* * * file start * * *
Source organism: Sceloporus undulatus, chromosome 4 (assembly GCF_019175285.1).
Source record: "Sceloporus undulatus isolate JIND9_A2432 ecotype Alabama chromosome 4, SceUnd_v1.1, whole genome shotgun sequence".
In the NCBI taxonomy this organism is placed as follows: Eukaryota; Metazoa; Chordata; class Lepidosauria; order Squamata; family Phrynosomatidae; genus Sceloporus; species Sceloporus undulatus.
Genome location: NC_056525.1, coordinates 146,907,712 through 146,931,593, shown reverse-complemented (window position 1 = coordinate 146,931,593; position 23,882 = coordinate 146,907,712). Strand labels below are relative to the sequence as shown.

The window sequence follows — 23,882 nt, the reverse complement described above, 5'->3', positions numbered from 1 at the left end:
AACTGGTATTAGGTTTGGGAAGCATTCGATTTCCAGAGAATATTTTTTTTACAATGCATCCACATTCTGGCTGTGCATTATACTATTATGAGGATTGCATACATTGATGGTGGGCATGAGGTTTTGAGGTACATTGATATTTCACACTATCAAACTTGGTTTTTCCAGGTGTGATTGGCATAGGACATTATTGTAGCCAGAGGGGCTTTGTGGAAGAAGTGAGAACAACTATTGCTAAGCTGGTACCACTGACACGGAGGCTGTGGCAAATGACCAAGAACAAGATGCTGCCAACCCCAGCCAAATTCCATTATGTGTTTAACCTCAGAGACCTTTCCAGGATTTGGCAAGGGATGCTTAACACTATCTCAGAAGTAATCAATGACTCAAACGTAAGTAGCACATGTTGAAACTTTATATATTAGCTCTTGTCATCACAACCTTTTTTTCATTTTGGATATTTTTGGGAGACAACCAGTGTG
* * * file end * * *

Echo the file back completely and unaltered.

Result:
Source organism: Sceloporus undulatus, chromosome 4 (assembly GCF_019175285.1).
Source record: "Sceloporus undulatus isolate JIND9_A2432 ecotype Alabama chromosome 4, SceUnd_v1.1, whole genome shotgun sequence".
In the NCBI taxonomy this organism is placed as follows: Eukaryota; Metazoa; Chordata; class Lepidosauria; order Squamata; family Phrynosomatidae; genus Sceloporus; species Sceloporus undulatus.
Genome location: NC_056525.1, coordinates 146,907,712 through 146,931,593, shown reverse-complemented (window position 1 = coordinate 146,931,593; position 23,882 = coordinate 146,907,712). Strand labels below are relative to the sequence as shown.

The window sequence follows — 23,882 nt, the reverse complement described above, 5'->3', positions numbered from 1 at the left end:
AACTGGTATTAGGTTTGGGAAGCATTCGATTTCCAGAGAATATTTTTTTTACAATGCATCCACATTCTGGCTGTGCATTATACTATTATGAGGATTGCATACATTGATGGTGGGCATGAGGTTTTGAGGTACATTGATATTTCACACTATCAAACTTGGTTTTTCCAGGTGTGATTGGCATAGGACATTATTGTAGCCAGAGGGGCTTTGTGGAAGAAGTGAGAACAACTATTGCTAAGCTGGTACCACTGACACGGAGGCTGTGGCAAATGACCAAGAACAAGATGCTGCCAACCCCAGCCAAATTCCATTATGTGTTTAACCTCAGAGACCTTTCCAGGATTTGGCAAGGGATGCTTAACACTATCTCAGAAGTAATCAATGACTCAAACGTAAGTAGCACATGTTGAAACTTTATATATTAGCTCTTGTCATCACAACCTTTTTTTCATTTTGGATATTTTTGGGAGACAACCAGTGTG